Still, it was a very sad period in my life, watching my parents fight over my siblings and me, and I always carried this overarching sense of guilt about potentially making one of my parents feel less loved or more loved than the other. Magically, I found a way to channel that guilt into actual, tangible, material assets (for myself) during my teenage years (cha ching!).
Fortunately, after some counseling and realistic self-evaluation, my parents both learned how to equitably “split” their biological assets – my siblings and me. Although there were some hiccups over the years (holidays have always been especially difficult in my family), my parents eventually learned how to divide their biological assets in such a way that didn’t gravely affect their children emotionally, intellectually or otherwise.
What’s most mind-boggling is: after so many years of contentious, vitriolic anger and not being able to tolerate one another, my parents finally learned how to unite and get along with each other just recently. The Huxtables we are not; however, after 20 years of strained interactions, things have gotten so good between my parents that we recently started sharing holidays together like one big, happy, un-divorced family.
And to think: it only took a paltry 20 years! Frankly, I’d be lying if I didn’t admit that it’s warmed my heart to spend time with both my parents as one big, (albeit dysfunctional) cohesive unit – and all it took was a lot of fighting and lawyers and pain and hardship to get to the place we are in now. To quote Bethenny Frankel, we are finally in “A Place of Yes,” as in, “Yes, we can celebrate Christmas or Thanksgiving or birthdays together as one big happy family.”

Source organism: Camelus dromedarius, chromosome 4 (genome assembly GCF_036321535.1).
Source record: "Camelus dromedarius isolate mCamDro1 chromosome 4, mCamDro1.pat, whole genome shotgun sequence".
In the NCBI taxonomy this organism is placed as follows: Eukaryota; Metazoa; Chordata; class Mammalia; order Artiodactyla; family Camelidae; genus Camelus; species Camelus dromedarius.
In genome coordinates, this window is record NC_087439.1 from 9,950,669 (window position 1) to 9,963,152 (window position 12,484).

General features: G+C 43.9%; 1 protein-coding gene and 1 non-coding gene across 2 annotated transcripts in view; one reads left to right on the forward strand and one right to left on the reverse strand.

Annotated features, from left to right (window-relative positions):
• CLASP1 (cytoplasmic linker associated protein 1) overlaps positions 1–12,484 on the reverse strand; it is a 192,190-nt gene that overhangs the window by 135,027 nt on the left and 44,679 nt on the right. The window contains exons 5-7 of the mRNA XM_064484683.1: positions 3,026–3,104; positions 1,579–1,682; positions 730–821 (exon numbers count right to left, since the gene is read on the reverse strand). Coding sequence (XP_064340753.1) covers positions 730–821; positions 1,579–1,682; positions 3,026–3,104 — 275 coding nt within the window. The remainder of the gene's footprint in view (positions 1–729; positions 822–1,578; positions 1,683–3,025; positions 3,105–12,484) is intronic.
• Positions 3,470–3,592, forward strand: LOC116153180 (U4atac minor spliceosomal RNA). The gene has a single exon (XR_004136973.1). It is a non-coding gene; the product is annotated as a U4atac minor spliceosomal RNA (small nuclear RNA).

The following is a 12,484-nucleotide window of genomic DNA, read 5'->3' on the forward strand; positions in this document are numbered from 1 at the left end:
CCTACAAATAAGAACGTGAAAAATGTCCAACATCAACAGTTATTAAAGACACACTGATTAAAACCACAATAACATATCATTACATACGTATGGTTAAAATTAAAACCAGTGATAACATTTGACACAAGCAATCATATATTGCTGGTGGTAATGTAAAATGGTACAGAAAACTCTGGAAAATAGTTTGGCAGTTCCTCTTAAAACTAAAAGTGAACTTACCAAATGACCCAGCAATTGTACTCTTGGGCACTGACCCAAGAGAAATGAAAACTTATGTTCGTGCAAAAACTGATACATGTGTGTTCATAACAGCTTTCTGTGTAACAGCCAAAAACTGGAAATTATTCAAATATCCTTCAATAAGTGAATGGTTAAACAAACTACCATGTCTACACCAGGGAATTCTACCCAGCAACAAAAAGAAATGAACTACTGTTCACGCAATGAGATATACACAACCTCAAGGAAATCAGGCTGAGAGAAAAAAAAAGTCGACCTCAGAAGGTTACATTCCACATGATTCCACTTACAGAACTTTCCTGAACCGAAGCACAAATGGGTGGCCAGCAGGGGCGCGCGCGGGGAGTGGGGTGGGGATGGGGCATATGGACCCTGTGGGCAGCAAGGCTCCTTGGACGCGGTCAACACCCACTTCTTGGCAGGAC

It’s noteworthy to mention that not every family struggles in quite the same way as mine did. Take J-Lo and Marc Anthony, for instance: Jenny from the Block and Marc Anthony have found an amicable way to successfully split their twins, Emmy and Max-promoting a very healthy custody example for all parents alike.
According to the New York Daily News, J-Lo and Marc Anthony are working together to make sure that things are as easy as possible on their children during their divorce: “This is about trying to figure out how best for two very busy parents to share their children.” As opposed to dividing their biological assets, Marc and J-Lo are sharing them, with love and mutual respect.
As we all know, sharing is caring, and as we can see: sharing doesn’t just to apply to snacks- it applies to the most precious biological assets on the planet: the children. So parents, please remember: you are setting the example for your children; they are watching you and they have feelings and emotions and deserve to be considered first, even when the circumstances are less than ideal.
If anything can be learned from Jennifer Lopez, besides how to look amazing post-40, how to dance the night away and “live your life and stay young on the floor,” it’s that love and mutual respect can trump any hostility or acrimony brought on by divorce- and you must divide your biological assets with care.